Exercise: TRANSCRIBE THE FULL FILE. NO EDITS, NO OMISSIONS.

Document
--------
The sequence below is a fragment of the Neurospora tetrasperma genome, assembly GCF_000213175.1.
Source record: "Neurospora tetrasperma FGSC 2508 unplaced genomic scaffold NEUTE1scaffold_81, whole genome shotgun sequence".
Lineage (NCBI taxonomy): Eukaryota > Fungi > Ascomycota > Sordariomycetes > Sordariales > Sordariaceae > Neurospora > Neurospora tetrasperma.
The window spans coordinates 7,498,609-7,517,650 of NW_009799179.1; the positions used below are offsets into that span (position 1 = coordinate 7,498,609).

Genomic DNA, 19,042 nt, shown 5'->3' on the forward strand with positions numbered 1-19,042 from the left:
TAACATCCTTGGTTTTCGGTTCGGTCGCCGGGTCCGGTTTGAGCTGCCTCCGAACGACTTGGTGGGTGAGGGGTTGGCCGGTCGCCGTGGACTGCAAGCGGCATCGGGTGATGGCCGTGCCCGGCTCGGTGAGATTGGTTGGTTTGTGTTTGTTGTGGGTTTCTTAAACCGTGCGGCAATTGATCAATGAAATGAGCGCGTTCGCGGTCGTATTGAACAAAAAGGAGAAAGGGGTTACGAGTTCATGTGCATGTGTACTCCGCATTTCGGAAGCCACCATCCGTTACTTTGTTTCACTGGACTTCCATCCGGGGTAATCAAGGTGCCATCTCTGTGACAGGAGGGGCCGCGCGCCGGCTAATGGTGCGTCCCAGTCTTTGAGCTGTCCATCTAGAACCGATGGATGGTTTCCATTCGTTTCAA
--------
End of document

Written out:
The sequence below is a fragment of the Neurospora tetrasperma genome, assembly GCF_000213175.1.
Source record: "Neurospora tetrasperma FGSC 2508 unplaced genomic scaffold NEUTE1scaffold_81, whole genome shotgun sequence".
Lineage (NCBI taxonomy): Eukaryota > Fungi > Ascomycota > Sordariomycetes > Sordariales > Sordariaceae > Neurospora > Neurospora tetrasperma.
The window spans coordinates 7,498,609-7,517,650 of NW_009799179.1; the positions used below are offsets into that span (position 1 = coordinate 7,498,609).

Genomic DNA, 19,042 nt, shown 5'->3' on the forward strand with positions numbered 1-19,042 from the left:
TAACATCCTTGGTTTTCGGTTCGGTCGCCGGGTCCGGTTTGAGCTGCCTCCGAACGACTTGGTGGGTGAGGGGTTGGCCGGTCGCCGTGGACTGCAAGCGGCATCGGGTGATGGCCGTGCCCGGCTCGGTGAGATTGGTTGGTTTGTGTTTGTTGTGGGTTTCTTAAACCGTGCGGCAATTGATCAATGAAATGAGCGCGTTCGCGGTCGTATTGAACAAAAAGGAGAAAGGGGTTACGAGTTCATGTGCATGTGTACTCCGCATTTCGGAAGCCACCATCCGTTACTTTGTTTCACTGGACTTCCATCCGGGGTAATCAAGGTGCCATCTCTGTGACAGGAGGGGCCGCGCGCCGGCTAATGGTGCGTCCCAGTCTTTGAGCTGTCCATCTAGAACCGATGGATGGTTTCCATTCGTTTCAA